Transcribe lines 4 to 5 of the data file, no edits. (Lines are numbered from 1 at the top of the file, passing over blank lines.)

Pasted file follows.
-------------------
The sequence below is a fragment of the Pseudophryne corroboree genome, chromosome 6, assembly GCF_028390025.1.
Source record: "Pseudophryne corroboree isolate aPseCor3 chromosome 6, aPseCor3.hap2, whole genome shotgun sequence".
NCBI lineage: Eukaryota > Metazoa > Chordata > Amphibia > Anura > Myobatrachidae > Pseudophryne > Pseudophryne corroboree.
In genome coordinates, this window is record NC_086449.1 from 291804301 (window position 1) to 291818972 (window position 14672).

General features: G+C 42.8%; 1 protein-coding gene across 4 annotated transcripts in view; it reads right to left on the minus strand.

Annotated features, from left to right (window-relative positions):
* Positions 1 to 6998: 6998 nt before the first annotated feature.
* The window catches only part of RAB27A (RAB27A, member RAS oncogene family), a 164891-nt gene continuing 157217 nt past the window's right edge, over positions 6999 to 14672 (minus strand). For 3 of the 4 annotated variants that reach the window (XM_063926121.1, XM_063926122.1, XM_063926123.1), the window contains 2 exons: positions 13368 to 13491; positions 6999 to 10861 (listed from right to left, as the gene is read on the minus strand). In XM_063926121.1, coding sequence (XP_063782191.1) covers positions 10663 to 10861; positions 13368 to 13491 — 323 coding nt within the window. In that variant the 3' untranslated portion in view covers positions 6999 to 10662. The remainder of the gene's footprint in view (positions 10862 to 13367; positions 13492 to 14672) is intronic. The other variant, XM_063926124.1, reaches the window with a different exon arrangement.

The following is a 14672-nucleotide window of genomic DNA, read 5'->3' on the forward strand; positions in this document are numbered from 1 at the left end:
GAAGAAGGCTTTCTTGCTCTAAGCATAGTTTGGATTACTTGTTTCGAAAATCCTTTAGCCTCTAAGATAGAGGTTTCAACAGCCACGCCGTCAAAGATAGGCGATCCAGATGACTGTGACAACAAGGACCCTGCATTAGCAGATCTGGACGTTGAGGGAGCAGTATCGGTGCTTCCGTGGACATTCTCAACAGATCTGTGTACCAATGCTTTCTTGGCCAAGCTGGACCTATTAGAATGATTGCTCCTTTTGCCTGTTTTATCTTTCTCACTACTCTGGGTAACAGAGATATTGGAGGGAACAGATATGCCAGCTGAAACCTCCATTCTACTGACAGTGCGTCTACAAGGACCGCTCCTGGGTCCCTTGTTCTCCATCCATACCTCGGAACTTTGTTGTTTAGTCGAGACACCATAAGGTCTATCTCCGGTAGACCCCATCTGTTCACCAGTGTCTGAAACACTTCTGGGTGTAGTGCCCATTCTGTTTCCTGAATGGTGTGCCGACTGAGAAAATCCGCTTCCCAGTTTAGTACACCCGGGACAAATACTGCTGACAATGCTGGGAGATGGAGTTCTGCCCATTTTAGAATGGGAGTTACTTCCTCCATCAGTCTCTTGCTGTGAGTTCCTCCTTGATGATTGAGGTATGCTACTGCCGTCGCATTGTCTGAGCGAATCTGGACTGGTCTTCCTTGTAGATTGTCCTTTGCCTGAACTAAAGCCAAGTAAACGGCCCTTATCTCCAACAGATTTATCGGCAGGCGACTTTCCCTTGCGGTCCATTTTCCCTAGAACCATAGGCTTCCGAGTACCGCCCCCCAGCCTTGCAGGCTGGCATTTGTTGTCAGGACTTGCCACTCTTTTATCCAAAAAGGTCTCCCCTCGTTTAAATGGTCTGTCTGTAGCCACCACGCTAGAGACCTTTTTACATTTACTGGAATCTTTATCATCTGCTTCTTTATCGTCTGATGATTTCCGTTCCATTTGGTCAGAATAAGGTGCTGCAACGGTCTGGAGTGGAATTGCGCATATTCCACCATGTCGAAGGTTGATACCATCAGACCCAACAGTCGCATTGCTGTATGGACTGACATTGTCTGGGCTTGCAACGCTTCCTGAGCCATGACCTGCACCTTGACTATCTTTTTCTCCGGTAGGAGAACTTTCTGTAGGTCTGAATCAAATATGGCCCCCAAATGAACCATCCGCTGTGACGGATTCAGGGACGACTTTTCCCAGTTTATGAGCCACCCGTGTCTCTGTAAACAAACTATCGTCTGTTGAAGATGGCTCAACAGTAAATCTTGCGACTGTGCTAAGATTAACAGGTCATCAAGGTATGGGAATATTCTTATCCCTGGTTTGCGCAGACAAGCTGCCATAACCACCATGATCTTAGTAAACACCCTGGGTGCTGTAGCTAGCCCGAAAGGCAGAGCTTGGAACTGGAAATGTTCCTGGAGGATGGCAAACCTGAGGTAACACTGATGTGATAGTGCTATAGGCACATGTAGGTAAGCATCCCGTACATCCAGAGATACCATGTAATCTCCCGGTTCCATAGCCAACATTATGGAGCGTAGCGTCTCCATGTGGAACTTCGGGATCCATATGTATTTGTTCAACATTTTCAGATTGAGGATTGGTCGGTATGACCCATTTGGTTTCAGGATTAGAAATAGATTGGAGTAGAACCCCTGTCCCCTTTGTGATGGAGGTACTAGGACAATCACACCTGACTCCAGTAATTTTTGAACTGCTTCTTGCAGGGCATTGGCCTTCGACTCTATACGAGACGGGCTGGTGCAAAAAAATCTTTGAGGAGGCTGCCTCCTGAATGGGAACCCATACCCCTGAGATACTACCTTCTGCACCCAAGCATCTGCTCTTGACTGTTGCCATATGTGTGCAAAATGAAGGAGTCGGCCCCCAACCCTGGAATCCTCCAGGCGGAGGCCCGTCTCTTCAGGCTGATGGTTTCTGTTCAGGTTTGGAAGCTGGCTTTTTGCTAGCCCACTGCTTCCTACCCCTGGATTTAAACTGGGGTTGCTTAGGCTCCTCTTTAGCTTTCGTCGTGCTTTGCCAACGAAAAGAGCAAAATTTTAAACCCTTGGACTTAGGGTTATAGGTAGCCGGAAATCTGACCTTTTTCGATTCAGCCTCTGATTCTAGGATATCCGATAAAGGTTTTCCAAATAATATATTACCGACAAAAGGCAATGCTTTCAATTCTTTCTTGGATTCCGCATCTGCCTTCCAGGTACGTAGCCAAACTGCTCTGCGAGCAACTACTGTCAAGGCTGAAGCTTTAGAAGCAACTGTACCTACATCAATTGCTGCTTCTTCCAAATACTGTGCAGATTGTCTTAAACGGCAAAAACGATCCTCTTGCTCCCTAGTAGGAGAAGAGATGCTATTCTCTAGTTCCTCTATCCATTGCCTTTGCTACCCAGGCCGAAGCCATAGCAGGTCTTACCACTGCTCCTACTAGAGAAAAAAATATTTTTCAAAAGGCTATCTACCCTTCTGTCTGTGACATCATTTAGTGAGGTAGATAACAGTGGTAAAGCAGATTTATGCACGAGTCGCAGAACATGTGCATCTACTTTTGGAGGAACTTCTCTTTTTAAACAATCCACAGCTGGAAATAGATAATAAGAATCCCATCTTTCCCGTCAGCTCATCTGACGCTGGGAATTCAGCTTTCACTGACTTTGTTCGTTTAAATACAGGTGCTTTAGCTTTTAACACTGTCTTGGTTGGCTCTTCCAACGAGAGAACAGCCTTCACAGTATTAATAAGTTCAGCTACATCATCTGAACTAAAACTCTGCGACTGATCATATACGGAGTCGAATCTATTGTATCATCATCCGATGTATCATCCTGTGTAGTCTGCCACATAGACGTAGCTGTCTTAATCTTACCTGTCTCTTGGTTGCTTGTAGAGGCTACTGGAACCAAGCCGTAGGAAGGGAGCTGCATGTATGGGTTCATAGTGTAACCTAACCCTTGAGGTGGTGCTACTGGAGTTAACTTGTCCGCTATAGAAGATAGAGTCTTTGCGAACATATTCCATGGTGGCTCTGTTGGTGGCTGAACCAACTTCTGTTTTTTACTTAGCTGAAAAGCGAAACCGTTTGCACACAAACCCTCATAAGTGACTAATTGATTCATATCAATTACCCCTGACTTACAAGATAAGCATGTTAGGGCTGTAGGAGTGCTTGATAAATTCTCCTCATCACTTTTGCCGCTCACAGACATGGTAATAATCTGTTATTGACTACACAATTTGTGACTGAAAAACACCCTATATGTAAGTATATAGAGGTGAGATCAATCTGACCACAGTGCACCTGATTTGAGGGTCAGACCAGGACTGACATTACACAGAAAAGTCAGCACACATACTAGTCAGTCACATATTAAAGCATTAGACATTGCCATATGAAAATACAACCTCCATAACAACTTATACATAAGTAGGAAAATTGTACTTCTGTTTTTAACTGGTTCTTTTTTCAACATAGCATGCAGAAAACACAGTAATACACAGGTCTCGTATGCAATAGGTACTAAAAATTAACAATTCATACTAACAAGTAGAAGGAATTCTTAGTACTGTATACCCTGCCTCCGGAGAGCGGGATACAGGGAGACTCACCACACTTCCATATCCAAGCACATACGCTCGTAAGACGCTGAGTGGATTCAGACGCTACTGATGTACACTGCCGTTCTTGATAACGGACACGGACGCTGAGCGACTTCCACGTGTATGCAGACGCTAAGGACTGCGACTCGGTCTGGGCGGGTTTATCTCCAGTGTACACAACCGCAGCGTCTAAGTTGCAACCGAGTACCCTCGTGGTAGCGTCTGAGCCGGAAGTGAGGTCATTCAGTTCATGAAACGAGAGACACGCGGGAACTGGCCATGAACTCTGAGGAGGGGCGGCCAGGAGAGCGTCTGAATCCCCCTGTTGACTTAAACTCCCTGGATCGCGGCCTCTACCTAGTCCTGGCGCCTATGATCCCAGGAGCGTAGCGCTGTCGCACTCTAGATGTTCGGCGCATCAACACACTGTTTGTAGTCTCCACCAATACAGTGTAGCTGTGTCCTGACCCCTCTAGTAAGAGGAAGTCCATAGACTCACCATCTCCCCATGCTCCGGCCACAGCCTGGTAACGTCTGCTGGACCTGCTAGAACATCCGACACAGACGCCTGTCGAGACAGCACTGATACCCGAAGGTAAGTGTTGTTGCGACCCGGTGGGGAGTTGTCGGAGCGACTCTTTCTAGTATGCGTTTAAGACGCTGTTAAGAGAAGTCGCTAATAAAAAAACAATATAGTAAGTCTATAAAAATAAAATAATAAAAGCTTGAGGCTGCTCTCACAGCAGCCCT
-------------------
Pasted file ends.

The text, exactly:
In genome coordinates, this window is record NC_086449.1 from 291804301 (window position 1) to 291818972 (window position 14672).

General features: G+C 42.8%; 1 protein-coding gene across 4 annotated transcripts in view; it reads right to left on the minus strand.